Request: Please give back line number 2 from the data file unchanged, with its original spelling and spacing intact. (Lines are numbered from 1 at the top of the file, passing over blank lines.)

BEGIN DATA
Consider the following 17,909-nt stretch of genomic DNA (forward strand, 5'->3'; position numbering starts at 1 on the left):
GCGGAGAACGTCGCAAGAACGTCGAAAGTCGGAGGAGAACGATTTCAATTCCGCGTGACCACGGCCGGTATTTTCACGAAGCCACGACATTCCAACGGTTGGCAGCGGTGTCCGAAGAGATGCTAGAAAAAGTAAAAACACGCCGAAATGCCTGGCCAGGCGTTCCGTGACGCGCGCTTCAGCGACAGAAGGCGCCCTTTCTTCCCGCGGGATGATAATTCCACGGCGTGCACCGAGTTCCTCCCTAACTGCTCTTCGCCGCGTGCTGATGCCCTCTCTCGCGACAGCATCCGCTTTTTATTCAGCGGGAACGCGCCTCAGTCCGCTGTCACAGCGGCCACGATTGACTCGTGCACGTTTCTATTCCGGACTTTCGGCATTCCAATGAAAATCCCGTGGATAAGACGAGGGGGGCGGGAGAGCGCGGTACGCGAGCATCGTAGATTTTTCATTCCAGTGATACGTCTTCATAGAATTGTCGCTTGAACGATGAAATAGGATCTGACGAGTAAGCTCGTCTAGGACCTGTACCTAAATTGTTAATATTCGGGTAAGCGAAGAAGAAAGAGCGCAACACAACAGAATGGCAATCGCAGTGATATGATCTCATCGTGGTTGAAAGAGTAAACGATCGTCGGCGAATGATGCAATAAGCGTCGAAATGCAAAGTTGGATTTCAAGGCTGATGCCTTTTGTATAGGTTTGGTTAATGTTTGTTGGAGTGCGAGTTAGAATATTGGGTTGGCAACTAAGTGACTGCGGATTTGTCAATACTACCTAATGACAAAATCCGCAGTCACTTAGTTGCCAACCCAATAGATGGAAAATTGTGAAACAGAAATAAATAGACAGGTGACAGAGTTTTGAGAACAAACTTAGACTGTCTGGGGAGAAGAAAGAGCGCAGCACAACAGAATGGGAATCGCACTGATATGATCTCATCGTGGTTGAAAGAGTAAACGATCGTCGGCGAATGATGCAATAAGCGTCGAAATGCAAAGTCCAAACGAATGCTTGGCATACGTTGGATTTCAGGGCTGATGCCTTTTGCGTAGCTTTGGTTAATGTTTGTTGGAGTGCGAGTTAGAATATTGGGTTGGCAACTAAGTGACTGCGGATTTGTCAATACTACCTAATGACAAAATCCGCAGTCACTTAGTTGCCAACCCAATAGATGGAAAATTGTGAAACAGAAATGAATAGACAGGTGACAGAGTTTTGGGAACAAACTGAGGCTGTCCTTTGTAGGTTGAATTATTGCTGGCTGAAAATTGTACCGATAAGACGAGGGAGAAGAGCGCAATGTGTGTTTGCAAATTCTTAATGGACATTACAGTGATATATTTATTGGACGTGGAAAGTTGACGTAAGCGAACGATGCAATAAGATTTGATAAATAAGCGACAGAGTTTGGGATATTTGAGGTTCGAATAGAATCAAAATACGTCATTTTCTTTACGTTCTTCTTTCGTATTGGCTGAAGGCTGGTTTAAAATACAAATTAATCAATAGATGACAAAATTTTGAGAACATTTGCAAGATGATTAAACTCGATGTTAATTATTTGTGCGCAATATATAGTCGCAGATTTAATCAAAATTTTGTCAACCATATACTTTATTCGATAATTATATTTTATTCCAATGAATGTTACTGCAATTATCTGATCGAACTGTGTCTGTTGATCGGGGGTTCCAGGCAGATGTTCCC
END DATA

GCGGAGAACGTCGCAAGAACGTCGAAAGTCGGAGGAGAACGATTTCAATTCCGCGTGACCACGGCCGGTATTTTCACGAAGCCACGACATTCCAACGGTTGGCAGCGGTGTCCGAAGAGATGCTAGAAAAAGTAAAAACACGCCGAAATGCCTGGCCAGGCGTTCCGTGACGCGCGCTTCAGCGACAGAAGGCGCCCTTTCTTCCCGCGGGATGATAATTCCACGGCGTGCACCGAGTTCCTCCCTAACTGCTCTTCGCCGCGTGCTGATGCCCTCTCTCGCGACAGCATCCGCTTTTTATTCAGCGGGAACGCGCCTCAGTCCGCTGTCACAGCGGCCACGATTGACTCGTGCACGTTTCTATTCCGGACTTTCGGCATTCCAATGAAAATCCCGTGGATAAGACGAGGGGGGCGGGAGAGCGCGGTACGCGAGCATCGTAGATTTTTCATTCCAGTGATACGTCTTCATAGAATTGTCGCTTGAACGATGAAATAGGATCTGACGAGTAAGCTCGTCTAGGACCTGTACCTAAATTGTTAATATTCGGGTAAGCGAAGAAGAAAGAGCGCAACACAACAGAATGGCAATCGCAGTGATATGATCTCATCGTGGTTGAAAGAGTAAACGATCGTCGGCGAATGATGCAATAAGCGTCGAAATGCAAAGTTGGATTTCAAGGCTGATGCCTTTTGTATAGGTTTGGTTAATGTTTGTTGGAGTGCGAGTTAGAATATTGGGTTGGCAACTAAGTGACTGCGGATTTGTCAATACTACCTAATGACAAAATCCGCAGTCACTTAGTTGCCAACCCAATAGATGGAAAATTGTGAAACAGAAATAAATAGACAGGTGACAGAGTTTTGAGAACAAACTTAGACTGTCTGGGGAGAAGAAAGAGCGCAGCACAACAGAATGGGAATCGCACTGATATGATCTCATCGTGGTTGAAAGAGTAAACGATCGTCGGCGAATGATGCAATAAGCGTCGAAATGCAAAGTCCAAACGAATGCTTGGCATACGTTGGATTTCAGGGCTGATGCCTTTTGCGTAGCTTTGGTTAATGTTTGTTGGAGTGCGAGTTAGAATATTGGGTTGGCAACTAAGTGACTGCGGATTTGTCAATACTACCTAATGACAAAATCCGCAGTCACTTAGTTGCCAACCCAATAGATGGAAAATTGTGAAACAGAAATGAATAGACAGGTGACAGAGTTTTGGGAACAAACTGAGGCTGTCCTTTGTAGGTTGAATTATTGCTGGCTGAAAATTGTACCGATAAGACGAGGGAGAAGAGCGCAATGTGTGTTTGCAAATTCTTAATGGACATTACAGTGATATATTTATTGGACGTGGAAAGTTGACGTAAGCGAACGATGCAATAAGATTTGATAAATAAGCGACAGAGTTTGGGATATTTGAGGTTCGAATAGAATCAAAATACGTCATTTTCTTTACGTTCTTCTTTCGTATTGGCTGAAGGCTGGTTTAAAATACAAATTAATCAATAGATGACAAAATTTTGAGAACATTTGCAAGATGATTAAACTCGATGTTAATTATTTGTGCGCAATATATAGTCGCAGATTTAATCAAAATTTTGTCAACCATATACTTTATTCGATAATTATATTTTATTCCAATGAATGTTACTGCAATTATCTGATCGAACTGTGTCTGTTGATCGGGGGTTCCAGGCAGATGTTCCC